You have one album and three EPs. The last (‘Soft Focus’) is my favorite since it has a more enveloping atmospheric quality to it, and I like the present day shoegaze fuzz rather than the sort of art-rock / powerpop sound of the previous releases. Describe your earlier work compared to your recent productions.
I agree, the records do sound quite different from each other. It’s a result of growing as a musician (and person), but also a result of having different band-mates and different gear over the years.
I think it’s important that each release gets better, both in terms of sound quality of the recording, but also songwriting. So in that way, I’m glad to hear that you prefer the newer record.
Your lyrics are very personal and poetic. One example would be from “Nervous with a Reason”: Your elusive smiles leave me pinned against the floor. For all it’s worth I’ll endure. That’s a really beautiful line. Do you typically fit the music to the words or vice versa?
I wrote the lyrics to that song in about five minutes. I still have the piece of paper with them scribbled down.
I always write the lyrics last. I’ll come up with vocal melodies for each section of a song, and write lyrics, and then we’ll arrange the song and make everything fit.
~I just love the imagery there and the sense of willingness to suffer the pains of being enamored.
You recently made Voletta’s first full-length album, ‘Collapse’ available to download. How do you feel when looking back on that original release, particularly with the original versions of “Nervous” and “Eye Makeup” which you reworked on later releases?
When I listen to that record, I feel proud. It basically took about two years to create, six months of writing and a year and a half of recording.
Prior to Voletta, we had only been in typical rock bands – and all of the sudden we’re working with drum machines and synthesizers, and I’m writing lyrics about some deep personal stuff. It was a pretty exciting time, and we had a ton of song ideas – we actually wrote most of the riffs on the record in one day.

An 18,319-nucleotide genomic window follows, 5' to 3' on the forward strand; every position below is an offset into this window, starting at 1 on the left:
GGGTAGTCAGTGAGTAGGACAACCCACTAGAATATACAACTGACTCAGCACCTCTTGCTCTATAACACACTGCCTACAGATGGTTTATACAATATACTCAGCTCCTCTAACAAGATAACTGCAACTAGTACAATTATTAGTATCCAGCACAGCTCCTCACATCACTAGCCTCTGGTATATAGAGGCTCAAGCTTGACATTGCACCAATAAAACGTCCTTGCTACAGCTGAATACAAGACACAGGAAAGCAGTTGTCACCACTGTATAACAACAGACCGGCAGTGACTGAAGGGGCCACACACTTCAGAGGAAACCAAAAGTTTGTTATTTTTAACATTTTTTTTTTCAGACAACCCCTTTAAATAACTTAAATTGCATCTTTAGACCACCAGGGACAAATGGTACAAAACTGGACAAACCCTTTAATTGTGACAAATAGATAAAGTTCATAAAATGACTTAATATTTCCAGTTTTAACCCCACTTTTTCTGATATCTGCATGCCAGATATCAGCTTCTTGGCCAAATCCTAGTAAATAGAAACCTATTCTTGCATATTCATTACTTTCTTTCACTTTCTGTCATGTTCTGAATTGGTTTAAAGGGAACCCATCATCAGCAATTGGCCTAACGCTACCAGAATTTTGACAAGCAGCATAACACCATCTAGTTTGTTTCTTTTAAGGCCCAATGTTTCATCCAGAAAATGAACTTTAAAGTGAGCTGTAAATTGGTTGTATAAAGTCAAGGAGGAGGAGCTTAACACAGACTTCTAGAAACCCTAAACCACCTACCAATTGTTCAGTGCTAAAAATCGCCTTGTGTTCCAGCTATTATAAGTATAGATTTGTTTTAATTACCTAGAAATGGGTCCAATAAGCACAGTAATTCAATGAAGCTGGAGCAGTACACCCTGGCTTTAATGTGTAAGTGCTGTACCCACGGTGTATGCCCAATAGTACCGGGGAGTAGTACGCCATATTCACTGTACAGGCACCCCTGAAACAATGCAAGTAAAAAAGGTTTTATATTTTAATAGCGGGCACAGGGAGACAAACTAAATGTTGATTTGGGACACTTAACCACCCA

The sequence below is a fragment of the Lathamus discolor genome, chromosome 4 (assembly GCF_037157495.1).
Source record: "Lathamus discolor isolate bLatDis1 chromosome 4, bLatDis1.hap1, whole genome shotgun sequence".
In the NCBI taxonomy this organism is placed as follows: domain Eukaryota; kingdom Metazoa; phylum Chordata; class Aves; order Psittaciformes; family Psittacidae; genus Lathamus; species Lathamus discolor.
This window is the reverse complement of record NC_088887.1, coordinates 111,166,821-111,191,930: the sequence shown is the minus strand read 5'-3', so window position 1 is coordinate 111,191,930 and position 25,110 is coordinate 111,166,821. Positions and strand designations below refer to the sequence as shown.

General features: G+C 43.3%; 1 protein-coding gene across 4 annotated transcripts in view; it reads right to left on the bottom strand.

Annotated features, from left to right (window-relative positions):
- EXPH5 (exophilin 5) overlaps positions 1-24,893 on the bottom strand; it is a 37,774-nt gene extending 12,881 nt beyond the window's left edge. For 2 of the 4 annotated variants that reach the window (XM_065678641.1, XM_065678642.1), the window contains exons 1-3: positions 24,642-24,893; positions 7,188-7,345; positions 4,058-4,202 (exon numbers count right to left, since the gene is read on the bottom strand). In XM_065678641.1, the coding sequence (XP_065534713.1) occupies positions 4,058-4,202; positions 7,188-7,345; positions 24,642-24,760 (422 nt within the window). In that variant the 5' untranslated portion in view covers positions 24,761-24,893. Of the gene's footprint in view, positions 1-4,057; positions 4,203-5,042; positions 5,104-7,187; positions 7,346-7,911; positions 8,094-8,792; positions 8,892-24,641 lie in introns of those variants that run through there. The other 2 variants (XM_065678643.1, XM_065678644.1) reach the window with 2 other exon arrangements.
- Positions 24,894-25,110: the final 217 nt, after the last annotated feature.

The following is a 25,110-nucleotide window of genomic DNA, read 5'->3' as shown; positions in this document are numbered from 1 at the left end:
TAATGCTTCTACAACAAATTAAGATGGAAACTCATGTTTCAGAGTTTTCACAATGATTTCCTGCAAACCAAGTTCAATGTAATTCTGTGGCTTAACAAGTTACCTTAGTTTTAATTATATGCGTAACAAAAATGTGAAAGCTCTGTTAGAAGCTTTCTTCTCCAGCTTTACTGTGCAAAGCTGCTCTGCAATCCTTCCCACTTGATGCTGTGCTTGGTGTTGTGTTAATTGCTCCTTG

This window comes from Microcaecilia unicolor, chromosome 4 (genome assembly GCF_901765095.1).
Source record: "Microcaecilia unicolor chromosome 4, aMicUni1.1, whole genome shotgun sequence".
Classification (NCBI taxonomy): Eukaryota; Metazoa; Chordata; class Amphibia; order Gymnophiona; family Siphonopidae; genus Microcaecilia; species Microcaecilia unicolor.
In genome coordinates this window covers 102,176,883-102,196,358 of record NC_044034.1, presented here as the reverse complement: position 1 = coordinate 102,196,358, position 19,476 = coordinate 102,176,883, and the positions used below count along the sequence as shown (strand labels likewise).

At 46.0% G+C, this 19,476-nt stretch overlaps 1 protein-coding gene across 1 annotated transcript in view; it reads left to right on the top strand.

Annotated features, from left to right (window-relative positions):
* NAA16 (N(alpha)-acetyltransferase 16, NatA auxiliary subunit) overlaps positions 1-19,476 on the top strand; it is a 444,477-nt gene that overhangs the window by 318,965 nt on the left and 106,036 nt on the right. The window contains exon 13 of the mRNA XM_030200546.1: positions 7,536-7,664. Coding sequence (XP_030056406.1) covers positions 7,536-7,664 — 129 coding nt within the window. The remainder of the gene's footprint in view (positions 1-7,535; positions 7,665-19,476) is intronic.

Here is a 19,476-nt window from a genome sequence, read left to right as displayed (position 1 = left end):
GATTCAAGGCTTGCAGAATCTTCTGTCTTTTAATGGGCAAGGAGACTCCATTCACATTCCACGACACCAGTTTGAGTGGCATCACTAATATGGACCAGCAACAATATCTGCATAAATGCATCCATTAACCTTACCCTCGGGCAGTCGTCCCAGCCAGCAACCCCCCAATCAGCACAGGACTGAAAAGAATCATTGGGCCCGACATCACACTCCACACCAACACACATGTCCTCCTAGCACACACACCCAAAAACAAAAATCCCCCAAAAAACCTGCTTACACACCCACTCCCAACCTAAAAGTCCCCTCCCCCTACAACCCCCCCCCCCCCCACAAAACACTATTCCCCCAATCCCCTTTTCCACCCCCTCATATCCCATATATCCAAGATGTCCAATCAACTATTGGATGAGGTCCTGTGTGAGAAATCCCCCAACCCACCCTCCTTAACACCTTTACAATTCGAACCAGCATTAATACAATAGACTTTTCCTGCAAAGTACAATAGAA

As for the songs, I think I prefer the original “Nervous” because I love the synth layer on that version, but I might prefer the newer “Eye Makeup” because I love the guitar feedback intro and how the new version seems to flow a little easier.
I like a lot of the Voletta refrains. You have many very memorable, relatable, quotable lyrics to ponder. My favorite song though has got to be “Fingers to Your Arms” with its confession: I’m always waiting in the car, swimming in my wants, wondering, ‘How come?’ Would you share some of the inspiration behind that?
Thank you very much. I take a lot of pride in my lyrics. Which may be a bit ironic, since as I said earlier, it’s apparent that nobody can understand a word I’m saying.
“Fingers to Your Arms” is another song where I literally wrote the lyrics in five minutes. That particular line is an analogy – the feeling of going to pick someone up, and you’re waiting outside of a building, but they aren’t coming out.
~It’s the clinging to hope with an air of encroaching despair that gets me. Again, you do well to put that into imagery. I think I’m jealous as a writer, hehe.
What are your future plans for Voletta?
We’re in the middle of writing another record. We’re hoping to get into the recording studio next spring.
Check out Voletta’s free downloads at bandcamp.